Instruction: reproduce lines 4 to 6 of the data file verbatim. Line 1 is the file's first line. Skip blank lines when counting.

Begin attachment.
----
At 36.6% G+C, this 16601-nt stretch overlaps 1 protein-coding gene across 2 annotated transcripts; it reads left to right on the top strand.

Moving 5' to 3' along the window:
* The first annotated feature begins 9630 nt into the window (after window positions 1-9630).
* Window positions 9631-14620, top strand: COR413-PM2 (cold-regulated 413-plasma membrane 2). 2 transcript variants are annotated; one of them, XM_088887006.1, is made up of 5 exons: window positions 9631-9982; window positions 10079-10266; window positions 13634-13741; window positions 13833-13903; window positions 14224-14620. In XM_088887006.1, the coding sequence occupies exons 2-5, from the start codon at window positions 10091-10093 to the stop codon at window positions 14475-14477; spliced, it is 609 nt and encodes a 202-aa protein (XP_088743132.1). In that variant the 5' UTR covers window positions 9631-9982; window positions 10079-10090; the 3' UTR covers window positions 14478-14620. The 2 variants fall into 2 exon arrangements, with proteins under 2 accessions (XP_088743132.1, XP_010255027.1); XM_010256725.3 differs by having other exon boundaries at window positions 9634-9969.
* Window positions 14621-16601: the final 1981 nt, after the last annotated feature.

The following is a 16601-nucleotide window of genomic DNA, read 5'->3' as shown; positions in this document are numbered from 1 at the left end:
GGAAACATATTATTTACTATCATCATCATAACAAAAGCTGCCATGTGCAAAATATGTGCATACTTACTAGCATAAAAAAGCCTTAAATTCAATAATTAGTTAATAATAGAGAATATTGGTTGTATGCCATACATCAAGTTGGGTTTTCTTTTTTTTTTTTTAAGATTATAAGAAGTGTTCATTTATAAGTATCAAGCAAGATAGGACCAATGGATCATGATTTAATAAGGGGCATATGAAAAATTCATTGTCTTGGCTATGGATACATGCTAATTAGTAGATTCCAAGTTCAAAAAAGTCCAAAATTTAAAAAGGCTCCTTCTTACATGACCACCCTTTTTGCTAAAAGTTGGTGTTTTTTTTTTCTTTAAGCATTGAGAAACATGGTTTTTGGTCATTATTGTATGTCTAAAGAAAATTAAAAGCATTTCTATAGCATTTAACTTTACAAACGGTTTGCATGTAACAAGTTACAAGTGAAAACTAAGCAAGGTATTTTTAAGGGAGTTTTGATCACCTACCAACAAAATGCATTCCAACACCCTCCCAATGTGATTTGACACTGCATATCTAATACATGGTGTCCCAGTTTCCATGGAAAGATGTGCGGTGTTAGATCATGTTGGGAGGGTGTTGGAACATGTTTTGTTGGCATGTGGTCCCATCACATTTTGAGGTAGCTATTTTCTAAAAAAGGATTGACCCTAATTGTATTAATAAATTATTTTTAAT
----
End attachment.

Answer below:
* Window positions 9631-14620, top strand: COR413-PM2 (cold-regulated 413-plasma membrane 2). 2 transcript variants are annotated; one of them, XM_088887006.1, is made up of 5 exons: window positions 9631-9982; window positions 10079-10266; window positions 13634-13741; window positions 13833-13903; window positions 14224-14620. In XM_088887006.1, the coding sequence occupies exons 2-5, from the start codon at window positions 10091-10093 to the stop codon at window positions 14475-14477; spliced, it is 609 nt and encodes a 202-aa protein (XP_088743132.1). In that variant the 5' UTR covers window positions 9631-9982; window positions 10079-10090; the 3' UTR covers window positions 14478-14620. The 2 variants fall into 2 exon arrangements, with proteins under 2 accessions (XP_088743132.1, XP_010255027.1); XM_010256725.3 differs by having other exon boundaries at window positions 9634-9969.
* Window positions 14621-16601: the final 1981 nt, after the last annotated feature.

The following is a 16601-nucleotide window of genomic DNA, read 5'->3' as shown; positions in this document are numbered from 1 at the left end: